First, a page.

Last week, Premier John Horgan imposed travel restrictions in British Columbia under the province’s Emergency Program Act. Specifically, the order restricts people from travelling outside their “region” (i.e. Lower Mainland, Interior or Vancouver Island) for non-essential purposes to help stop the spread of COVID-19. And yet, according to the government’s own data, new and active COVID-positive cases in the province are actually declining.
The new travel restrictions are the latest in a long chain of restrictions over the past six months. After enjoying the summer and early fall with our “safe six” bubbles, the Horgan government enacted sweeping new restrictions after new case counts increased in October.
In November, the government banned social gatherings with people outside households (indoor and outdoor) and announced a mandatory mask mandate while also discouraging “non-essential” travel outside of our communities.
Despite the growing stringency, we’ve seen a second wave come and go, the emergence of a third wave, and thankfully now appear to be on the downward side of that wave. Put differently, since September, new daily COVID cases in B.C. have increased, decreased, increased and are now falling again. Yet there’s little to no discussion about the actual effectiveness of social restrictions in the media.
But it’s not hard to understand why daily COVID cases rise, fall, rise and start falling again with the same social restrictions in place. People change their behaviour as the information they receive changes. When new cases increase significantly, the risks they face change, they grow more cautious and change their behaviour. That’s true for increases in new cases, hospitalizations and deaths. The change in behaviour is what helps change the new daily case counts. That’s likely what’s happening now, which should raise questions about the travel restrictions.
What’s most troubling, however, is that in recent months the B.C. government has eased and tightened social and travel restrictions in a what economists call a “countercyclical” manner. That is, when new daily positive COVID cases increase, the government eases restrictions. When case counts fall, it tightens them. At best, government restrictions have been a lagged response, coming on the heels of individual British Columbians realizing risk and making autonomous self-correcting behavioural choices.
Consider that on March 11 of this year, after four months of severe restrictions on social gatherings, the Horgan government allowed British Columbians to gather outside in groups of up to 10 people—at a time when the seven-day moving average of new daily positive COVID cases was actually increasing significantly. Specifically, from the middle of February, the average of new daily positive COVID cases increased from approximately 400 per day to approximately 525 per day by March 11 when the government eased social restrictions. Don’t take my word it. Check out the graph (data from February 15, 2021 to March 11, 2021) on the government’s own BC Centre for Disease Control COVID-19 Epidemiology App.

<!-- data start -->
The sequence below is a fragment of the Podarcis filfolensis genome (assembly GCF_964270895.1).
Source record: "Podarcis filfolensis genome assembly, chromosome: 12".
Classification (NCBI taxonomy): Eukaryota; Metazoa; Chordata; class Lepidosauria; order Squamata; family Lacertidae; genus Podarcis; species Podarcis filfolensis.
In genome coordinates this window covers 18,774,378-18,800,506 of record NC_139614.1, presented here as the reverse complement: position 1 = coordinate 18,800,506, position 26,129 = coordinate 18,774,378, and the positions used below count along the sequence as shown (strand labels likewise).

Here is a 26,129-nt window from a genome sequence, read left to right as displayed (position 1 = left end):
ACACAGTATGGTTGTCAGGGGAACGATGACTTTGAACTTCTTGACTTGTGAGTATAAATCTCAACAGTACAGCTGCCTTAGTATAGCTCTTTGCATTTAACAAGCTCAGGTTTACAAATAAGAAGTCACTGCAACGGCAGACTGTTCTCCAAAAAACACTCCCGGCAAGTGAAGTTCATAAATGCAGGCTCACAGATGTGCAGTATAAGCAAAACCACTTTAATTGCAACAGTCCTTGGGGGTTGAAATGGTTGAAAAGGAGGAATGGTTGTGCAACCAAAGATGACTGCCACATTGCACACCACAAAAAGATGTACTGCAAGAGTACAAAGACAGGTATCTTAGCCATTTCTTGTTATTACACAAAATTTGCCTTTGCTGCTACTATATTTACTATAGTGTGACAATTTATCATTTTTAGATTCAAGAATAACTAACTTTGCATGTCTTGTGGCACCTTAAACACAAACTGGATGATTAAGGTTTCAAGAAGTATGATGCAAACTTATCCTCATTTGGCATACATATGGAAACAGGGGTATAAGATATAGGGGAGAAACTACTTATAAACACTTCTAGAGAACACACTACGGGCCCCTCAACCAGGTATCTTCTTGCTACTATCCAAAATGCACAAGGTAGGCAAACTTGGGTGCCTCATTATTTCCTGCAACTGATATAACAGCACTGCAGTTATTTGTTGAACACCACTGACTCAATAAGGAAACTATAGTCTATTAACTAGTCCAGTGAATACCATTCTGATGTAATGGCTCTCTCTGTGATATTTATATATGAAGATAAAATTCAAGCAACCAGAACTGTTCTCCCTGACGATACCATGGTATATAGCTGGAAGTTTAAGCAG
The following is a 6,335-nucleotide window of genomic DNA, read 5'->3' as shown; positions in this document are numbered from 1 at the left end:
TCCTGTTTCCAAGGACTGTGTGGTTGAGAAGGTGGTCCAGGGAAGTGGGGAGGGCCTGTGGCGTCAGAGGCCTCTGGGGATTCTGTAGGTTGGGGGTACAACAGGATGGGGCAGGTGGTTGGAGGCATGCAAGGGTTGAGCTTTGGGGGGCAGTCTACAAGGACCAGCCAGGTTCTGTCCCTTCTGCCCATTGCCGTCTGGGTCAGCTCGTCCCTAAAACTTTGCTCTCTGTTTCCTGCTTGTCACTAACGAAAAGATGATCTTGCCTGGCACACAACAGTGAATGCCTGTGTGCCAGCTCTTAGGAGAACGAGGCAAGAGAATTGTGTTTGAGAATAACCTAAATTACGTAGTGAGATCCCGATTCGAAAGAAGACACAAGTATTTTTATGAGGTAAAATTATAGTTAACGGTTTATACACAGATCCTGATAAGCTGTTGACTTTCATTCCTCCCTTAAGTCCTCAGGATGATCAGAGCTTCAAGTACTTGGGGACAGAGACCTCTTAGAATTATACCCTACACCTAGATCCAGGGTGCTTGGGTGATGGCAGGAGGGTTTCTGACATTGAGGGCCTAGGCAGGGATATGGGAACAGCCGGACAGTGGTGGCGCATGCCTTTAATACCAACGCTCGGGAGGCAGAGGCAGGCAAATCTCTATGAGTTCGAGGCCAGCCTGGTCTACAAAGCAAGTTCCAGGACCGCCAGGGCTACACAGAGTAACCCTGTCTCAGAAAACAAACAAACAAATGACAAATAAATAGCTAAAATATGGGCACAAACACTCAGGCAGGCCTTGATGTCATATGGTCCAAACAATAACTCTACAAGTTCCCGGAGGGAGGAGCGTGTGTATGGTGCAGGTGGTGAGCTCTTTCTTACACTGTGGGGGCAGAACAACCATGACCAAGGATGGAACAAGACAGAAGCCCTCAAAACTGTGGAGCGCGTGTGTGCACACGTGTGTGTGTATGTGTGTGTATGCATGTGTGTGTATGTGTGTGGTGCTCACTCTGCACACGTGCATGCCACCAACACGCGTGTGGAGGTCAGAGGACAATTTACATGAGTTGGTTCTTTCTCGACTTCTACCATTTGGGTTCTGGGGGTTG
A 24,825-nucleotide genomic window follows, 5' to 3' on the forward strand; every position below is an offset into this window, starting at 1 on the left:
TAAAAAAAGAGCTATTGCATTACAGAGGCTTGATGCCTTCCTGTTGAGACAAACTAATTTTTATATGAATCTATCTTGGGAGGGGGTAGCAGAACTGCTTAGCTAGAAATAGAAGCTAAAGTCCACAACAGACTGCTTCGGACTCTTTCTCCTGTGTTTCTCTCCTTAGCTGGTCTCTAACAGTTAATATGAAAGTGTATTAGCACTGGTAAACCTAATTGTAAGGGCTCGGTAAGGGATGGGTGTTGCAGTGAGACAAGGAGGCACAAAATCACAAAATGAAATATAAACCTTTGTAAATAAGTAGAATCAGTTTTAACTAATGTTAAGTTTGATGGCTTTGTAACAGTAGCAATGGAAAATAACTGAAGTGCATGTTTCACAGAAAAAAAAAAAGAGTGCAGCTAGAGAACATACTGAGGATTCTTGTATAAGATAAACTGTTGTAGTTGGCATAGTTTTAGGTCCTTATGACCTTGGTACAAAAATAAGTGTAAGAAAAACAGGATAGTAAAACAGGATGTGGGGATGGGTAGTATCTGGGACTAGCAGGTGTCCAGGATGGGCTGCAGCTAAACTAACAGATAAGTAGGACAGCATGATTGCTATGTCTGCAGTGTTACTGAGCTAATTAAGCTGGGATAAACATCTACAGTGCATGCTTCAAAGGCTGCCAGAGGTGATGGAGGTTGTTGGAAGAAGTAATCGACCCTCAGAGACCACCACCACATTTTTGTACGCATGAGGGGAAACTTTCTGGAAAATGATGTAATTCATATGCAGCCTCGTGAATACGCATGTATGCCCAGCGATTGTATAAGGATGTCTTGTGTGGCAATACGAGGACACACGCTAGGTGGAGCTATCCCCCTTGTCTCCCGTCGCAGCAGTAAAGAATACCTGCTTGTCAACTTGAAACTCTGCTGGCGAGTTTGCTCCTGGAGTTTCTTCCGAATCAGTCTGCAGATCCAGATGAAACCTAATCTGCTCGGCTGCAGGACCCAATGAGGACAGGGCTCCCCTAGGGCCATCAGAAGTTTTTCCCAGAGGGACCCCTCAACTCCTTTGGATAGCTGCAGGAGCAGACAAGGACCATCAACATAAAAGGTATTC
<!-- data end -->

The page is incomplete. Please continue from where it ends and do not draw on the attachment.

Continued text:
Which brings us back to Premier Horgan’s latest travel restrictions, which the government imposed while its own data show COVID cases declining (specifically, the seven-day moving average of new daily positive COVID cases has been decreasing since April 12). Again, don’t take my word for it, look at the graph from the government’s own site (data from April 1, 2021 to April 25, 2021).
These data from B.C., which raise questions about the effectiveness of restrictions, comport with a growing body of evidence that empirically tests and questions the efficacy of lockdowns and social and travel restrictions, particularly through a cost-benefit analysis. For example, see The Failed Experiment of Covid Lockdowns, The Case against Lockdowns or COVID-19: Rethinking the Lockdown Groupthink.
Canadians should welcome research examining the effectiveness of social and travel restrictions as we continue to battle COVID and learn lessons for future pandemics and viral outbreaks. The governments in B.C. and Ottawa would do well to carefully examine these lessons from outside jurisdictions.
Regardless of what you think about the effectiveness of social and travel restrictions, all British Columbians ought to question why the government is easing and tightening restrictions in a countercyclical manner to the actual spread of the virus.
Niels Veldhuis is an economist with the Fraser Institute.